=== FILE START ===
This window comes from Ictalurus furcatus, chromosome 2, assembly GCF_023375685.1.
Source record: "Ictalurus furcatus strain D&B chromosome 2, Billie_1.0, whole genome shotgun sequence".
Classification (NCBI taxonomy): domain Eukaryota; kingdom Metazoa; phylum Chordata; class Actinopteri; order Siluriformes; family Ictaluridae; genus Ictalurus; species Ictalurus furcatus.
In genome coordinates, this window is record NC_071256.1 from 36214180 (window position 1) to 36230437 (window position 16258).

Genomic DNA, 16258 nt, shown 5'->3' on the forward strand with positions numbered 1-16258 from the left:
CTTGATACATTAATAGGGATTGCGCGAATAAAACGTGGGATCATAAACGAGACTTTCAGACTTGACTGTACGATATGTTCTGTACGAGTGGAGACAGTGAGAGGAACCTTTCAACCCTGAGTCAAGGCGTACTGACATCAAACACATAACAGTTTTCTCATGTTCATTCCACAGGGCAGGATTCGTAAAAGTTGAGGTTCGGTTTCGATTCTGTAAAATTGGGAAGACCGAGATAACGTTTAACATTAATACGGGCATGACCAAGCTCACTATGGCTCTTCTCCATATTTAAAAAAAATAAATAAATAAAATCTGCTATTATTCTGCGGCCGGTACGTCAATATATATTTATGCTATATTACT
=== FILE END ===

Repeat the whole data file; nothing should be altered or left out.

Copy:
This window comes from Ictalurus furcatus, chromosome 2, assembly GCF_023375685.1.
Source record: "Ictalurus furcatus strain D&B chromosome 2, Billie_1.0, whole genome shotgun sequence".
Classification (NCBI taxonomy): domain Eukaryota; kingdom Metazoa; phylum Chordata; class Actinopteri; order Siluriformes; family Ictaluridae; genus Ictalurus; species Ictalurus furcatus.
In genome coordinates, this window is record NC_071256.1 from 36214180 (window position 1) to 36230437 (window position 16258).

Genomic DNA, 16258 nt, shown 5'->3' on the forward strand with positions numbered 1-16258 from the left:
CTTGATACATTAATAGGGATTGCGCGAATAAAACGTGGGATCATAAACGAGACTTTCAGACTTGACTGTACGATATGTTCTGTACGAGTGGAGACAGTGAGAGGAACCTTTCAACCCTGAGTCAAGGCGTACTGACATCAAACACATAACAGTTTTCTCATGTTCATTCCACAGGGCAGGATTCGTAAAAGTTGAGGTTCGGTTTCGATTCTGTAAAATTGGGAAGACCGAGATAACGTTTAACATTAATACGGGCATGACCAAGCTCACTATGGCTCTTCTCCATATTTAAAAAAAATAAATAAATAAAATCTGCTATTATTCTGCGGCCGGTACGTCAATATATATTTATGCTATATTACT